“hey @Crimea what’s new?” tweeted the Ukraine account in lowercase letters just like the cool kids do.

“@Ukraine getting unchained, on my way home,” the Ukrainian government’s “Crimea” account replied.

Both of these accounts would of course be run by the same person, who would have been hired specifically for their understanding of social media, internet memes, and marketing. Because this is the most phony, PR-intensive proxy war of all time.

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The surprising power of internet memes

To most of the world they are just amusing pictures of an adorable cartoon bunny sitting beside, or sometimes inexplicably amidst, a bowl of rice. But in China, where these images have been circulating on social media, they carry a deeper, and more serious meaning.

“Rice bunny” (米兔), as this collection of images and emojis are known, emerged in 2018 as part of the global #MeToo movement among women to expose sexual harassment. In China, where state censorship saw hashtags related the campaign being blocked, internet users had to find an alternative to coordinate the movement in their country. Enter the rice bunny. As an image it looks innocuous enough, but when the words for the two seemingly unrelated subjects are said aloud, the true meaning becomes clear – they are pronounced “mi tu”.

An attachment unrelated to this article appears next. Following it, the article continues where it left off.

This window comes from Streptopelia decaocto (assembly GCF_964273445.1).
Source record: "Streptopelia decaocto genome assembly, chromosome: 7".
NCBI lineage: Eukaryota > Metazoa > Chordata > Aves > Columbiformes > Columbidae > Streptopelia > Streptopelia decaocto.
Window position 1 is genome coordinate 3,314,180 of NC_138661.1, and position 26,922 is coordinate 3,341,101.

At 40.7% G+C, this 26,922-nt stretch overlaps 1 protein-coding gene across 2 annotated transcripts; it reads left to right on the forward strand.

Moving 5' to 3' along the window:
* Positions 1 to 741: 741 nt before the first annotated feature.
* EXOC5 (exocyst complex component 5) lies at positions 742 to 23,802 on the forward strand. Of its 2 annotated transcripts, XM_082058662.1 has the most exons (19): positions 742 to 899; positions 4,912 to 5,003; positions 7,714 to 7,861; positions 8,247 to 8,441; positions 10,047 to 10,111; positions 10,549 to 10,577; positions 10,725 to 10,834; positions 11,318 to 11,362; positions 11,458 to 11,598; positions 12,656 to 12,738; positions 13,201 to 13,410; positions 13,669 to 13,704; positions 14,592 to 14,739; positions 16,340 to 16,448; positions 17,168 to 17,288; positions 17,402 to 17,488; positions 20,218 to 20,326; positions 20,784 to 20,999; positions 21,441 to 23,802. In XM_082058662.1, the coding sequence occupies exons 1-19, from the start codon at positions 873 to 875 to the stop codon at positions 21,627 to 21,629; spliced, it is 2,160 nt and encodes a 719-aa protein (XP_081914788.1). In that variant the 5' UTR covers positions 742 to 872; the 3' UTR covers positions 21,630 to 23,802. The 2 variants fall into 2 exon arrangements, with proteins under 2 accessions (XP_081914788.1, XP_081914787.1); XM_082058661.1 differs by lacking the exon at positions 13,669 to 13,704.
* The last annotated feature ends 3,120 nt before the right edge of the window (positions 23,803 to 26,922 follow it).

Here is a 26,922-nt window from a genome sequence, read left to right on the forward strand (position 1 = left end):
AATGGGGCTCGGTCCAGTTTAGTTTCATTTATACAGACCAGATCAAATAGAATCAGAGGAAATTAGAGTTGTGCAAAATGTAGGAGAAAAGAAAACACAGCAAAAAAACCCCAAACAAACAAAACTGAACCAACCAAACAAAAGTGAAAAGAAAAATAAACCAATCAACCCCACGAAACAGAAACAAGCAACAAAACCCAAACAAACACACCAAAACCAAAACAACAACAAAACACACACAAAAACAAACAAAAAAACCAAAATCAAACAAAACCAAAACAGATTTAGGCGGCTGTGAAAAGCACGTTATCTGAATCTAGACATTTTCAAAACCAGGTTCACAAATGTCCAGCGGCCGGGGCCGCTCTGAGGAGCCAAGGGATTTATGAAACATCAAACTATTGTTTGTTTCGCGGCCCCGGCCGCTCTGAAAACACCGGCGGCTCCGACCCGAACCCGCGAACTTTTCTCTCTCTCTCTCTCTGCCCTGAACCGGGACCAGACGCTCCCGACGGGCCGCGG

Through the use of this translinguistic homophone, women in China were able for a time to share their stories and spread the word about the #MeToo movement within a country that can be highly suspicious of organised social movements.

On the surface, internet memes are a ubiquitous source of light entertainment – a way for people to express themselves through cleverly remixed templates of text, images and videos. They are arguably the wallpaper of our social media feeds and often provide us with a few minutes of idle, amusing fodder for procrastination during our day.

But memes also have a serious side, according to researchers looking at modern forms of communication. They are a language in themselves, with a capacity to transcend cultures and construct collective identities between people. These sharable visual jokes can also be powerful tools for self-expression, connection, social influence and even political subversion.

Internet memes “are one of the clearest manifestations of the fact there is such a thing as digital culture”, says Paolo Gerbaudo, a reader in digital politics and director of the Centre for Digital Culture at Kings College London.

Gerbaudo describes memes as a “sort of a ready-made language with many kinds of stereotypes, symbols, situations. A palette that people can use, much like emojis, in a way, to convey a certain content”.

According to social media site Instagram, at least one million posts mentioning “meme” were shared every day in 2020. But what is it that makes the internet meme so popular and why is it such an effective way of conveying ideas?

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There’s a conspiracy theory that the CIA invented the term ‘conspiracy theory’ – here’s why